Brinkley joined CarolinaEast Health System on Monday, May 3, 2021 and will precept with outgoing Foundation Director Jill Thompson through June 2021. Brinkley comes to CarolinaEast following a 10-year tenure in athletic development, most recently as the Director of Major Gifts at the University of Alabama’s Crimson Tide Foundation. More.

Jared Brinkley, left, and Johanna Brinkley, with their son Weldon. Jared Brinkley


Today in History

Via North Carolina Department of Natural and Cultural Resources


Army Nurse Evelyn Whitlow

On May 7, 1942, Evelyn Whitlow was among the 77 Army and Navy nurses captured following the fall of the Philippines. The Whitlow family of Leasburg, in Caswell County, saw six of their 12 children (four sons and two daughters) enter the service during World War II. Evelyn B. Whitlow was the first of the family to join the military. In May 1940, she enlisted in the Army Nurse Corps (ANC) as a second lieutenant. Whitlow was serving as a nurse in the Philippines when Pearl Harbor was attacked on December 7, 1941.

Known as the Angels of Bataan and Corregidor, the captured nurses were the first group of American women taken as prisoners of war. For three years she remained in Santo Thomas, a Japanese internment camp outside Manila, until being liberated on February 3, 1945. After the war, she left the ANC, married a fellow POW from Santo Thomas and moved to California. Whitlow died at the age of 78, in 1994.

Image of Whitlow from N.C. Museum of History



James Green Martin. Image from the N.C. Museum of History.

On May 7, 1865, Confederate General James Green Martin surrendered the Army of Western North Carolina at Waynesville, nearly a month after Appomattox.

The surrender followed a skirmish at White Sulphur Springs between Confederate troops under William Holland Thomas (commonly known as Thomas’s Legion) and Union troops under Lieutenant Colonel William C. Bartlett.  Thomas’s Legion surprised the Union troops who retreated to Waynesville, with Martin advancing since he was likely unaware of Johnston’s surrender at Durham on April 26.

When a truce was called the next day, almost a month after Appomattox, Martin surrendered his forces in Waynesville. On inspecting his former brigade in late 1864 and complimenting it on its efficiency, Robert E. Lee said that “Gen. Martin is one to whom North Carolina owes a debt that she can never repay.”

After the war Martin moved to Asheville, where he practiced law until his death in 1878.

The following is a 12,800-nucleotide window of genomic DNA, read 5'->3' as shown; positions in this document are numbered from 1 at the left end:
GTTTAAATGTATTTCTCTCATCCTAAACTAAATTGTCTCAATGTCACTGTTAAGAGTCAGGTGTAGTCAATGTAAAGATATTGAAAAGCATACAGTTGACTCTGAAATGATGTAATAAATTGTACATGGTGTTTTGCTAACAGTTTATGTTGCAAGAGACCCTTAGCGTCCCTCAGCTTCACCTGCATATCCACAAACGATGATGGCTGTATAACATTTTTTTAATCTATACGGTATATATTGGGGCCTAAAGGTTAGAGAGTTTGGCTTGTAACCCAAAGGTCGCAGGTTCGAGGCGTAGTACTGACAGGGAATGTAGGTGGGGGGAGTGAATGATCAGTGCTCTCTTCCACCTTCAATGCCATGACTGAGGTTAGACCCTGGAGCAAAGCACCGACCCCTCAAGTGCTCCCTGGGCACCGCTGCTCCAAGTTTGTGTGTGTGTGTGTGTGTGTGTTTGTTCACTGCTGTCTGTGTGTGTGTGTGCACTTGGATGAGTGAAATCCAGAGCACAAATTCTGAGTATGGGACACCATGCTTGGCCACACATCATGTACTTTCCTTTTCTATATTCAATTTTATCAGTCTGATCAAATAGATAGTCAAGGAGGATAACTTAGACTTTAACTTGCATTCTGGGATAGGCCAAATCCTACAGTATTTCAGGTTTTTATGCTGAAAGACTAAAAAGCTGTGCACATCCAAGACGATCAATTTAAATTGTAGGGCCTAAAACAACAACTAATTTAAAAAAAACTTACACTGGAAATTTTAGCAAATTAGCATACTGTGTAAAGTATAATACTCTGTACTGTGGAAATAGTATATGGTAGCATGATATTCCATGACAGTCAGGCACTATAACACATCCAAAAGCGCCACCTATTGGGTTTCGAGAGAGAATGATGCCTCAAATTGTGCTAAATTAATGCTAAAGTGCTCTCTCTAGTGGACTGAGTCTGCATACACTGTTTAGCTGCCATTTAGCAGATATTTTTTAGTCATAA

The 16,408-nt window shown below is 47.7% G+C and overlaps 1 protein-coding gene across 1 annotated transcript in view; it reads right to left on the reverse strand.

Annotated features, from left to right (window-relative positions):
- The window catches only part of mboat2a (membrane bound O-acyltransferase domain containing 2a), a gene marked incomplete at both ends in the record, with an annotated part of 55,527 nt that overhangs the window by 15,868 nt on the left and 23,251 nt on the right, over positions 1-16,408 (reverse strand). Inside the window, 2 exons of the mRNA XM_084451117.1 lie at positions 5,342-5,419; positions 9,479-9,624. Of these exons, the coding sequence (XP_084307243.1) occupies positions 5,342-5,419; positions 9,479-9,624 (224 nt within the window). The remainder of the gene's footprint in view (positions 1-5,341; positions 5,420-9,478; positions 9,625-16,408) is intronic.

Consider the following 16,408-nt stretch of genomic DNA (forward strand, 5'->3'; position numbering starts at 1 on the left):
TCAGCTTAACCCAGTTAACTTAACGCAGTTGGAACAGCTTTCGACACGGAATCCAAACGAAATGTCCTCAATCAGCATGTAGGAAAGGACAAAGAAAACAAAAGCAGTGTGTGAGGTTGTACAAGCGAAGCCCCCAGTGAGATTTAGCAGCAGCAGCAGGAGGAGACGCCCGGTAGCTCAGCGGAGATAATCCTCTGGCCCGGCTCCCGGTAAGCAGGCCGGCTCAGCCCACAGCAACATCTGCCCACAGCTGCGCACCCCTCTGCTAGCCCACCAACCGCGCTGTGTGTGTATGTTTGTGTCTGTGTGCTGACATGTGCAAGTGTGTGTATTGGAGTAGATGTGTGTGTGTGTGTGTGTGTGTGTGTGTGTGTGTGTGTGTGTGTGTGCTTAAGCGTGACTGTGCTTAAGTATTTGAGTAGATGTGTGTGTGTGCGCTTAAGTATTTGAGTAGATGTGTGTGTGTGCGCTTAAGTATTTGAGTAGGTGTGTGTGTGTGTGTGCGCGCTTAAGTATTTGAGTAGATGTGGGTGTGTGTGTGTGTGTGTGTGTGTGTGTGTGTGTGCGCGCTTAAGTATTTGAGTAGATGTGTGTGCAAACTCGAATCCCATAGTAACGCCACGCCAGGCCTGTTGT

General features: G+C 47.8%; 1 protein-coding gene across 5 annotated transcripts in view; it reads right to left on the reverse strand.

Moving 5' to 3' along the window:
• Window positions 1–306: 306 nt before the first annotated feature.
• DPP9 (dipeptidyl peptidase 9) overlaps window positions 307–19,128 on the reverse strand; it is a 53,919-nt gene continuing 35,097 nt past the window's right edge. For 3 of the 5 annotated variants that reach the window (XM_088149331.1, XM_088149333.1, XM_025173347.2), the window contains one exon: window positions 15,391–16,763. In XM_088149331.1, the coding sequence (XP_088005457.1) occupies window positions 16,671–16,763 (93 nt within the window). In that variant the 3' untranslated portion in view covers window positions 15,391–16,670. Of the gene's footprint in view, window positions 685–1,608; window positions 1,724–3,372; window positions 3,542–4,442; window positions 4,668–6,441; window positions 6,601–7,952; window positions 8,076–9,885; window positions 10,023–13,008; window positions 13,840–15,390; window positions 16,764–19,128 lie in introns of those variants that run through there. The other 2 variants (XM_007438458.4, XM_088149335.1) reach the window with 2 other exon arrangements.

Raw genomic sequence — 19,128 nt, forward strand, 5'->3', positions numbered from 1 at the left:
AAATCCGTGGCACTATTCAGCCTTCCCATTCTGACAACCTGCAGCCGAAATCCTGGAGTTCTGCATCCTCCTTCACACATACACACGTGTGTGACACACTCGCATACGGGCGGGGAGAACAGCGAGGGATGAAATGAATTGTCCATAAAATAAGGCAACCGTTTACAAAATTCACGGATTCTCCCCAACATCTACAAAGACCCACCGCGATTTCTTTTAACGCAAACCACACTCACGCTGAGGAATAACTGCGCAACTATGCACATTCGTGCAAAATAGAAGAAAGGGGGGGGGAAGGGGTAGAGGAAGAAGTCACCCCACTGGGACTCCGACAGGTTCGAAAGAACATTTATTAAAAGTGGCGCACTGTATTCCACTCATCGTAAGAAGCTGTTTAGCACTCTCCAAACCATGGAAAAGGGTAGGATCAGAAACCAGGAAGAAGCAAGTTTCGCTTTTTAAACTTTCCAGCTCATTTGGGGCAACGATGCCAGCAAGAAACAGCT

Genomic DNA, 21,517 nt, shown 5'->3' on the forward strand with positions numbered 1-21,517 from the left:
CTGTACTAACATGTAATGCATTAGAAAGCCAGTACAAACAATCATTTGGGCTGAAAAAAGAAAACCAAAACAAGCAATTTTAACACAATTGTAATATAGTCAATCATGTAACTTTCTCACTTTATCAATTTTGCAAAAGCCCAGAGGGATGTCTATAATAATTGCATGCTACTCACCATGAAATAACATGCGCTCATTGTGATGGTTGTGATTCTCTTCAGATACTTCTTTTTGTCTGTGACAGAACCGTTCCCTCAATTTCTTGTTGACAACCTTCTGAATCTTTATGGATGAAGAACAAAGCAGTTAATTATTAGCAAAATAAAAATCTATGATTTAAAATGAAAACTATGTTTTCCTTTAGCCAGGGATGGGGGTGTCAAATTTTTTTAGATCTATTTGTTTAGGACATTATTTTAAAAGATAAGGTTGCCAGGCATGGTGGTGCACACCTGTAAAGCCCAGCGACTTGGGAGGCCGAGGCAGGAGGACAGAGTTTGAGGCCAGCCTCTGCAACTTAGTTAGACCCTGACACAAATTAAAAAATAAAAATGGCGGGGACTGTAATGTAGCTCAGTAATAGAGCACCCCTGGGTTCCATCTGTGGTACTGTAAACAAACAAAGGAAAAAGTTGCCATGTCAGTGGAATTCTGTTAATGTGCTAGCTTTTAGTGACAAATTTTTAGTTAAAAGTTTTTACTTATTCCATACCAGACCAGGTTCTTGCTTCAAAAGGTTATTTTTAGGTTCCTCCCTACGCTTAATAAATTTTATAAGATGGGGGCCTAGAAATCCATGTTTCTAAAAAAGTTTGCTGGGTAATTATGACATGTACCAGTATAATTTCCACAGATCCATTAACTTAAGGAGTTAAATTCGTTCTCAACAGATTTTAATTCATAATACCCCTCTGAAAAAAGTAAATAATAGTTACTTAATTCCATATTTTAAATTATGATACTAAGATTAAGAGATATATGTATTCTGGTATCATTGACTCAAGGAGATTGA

Though the last engagement of the Civil War was fought in Texas about a week later, popular belief maintained that the “last shot” of the Civil War was fired in Waynesville, and a monument was dedicated to that effect in 1923.


President Lyndon Johnson and Gov. Terry Sanford pose with the Marlow family in Rocky Mount. Image from the State Archives

On May 7, 1964, President Lyndon Johnson, accompanied by Governor Terry Sanford, visited the home of tenant farmer William David Marlow near Rocky Mount to promote the President’s “War on Poverty” initiative.

The 15 minute visit was essentially a photo opportunity to launch Johnson’s tour of Appalachia.  There have been questions over the years as to why Rocky Mount was selected, not being particularly close to the mountains, though many have assumed it has something to do with the town’s name.

Though the Nash County family that hosted Johnson didn’t live in Appalachia, it certainly met the rest of the criteria for people to be helped by the president’s programs. Marlow lived with his seven children, his wife and his mother-in-law. A World War II veteran, he suffered from a chronic back injury and earned less than $1,500 per year.

To emphasize the family’s living conditions for the visiting journalists and politicians, the Marlows were instructed to hang a load of laundry on their clothesline and to keep their children barefooted. After the visit, the family struggled with the stigma of poverty. Having never thought of herself as poor, Mrs. Marlow later wrote the president, “We have just found out that we are the joke of a whole nation.”

You can read the speech Johnson gave later that day in front of Rocky Mount City Hall online from the American Presidency Project.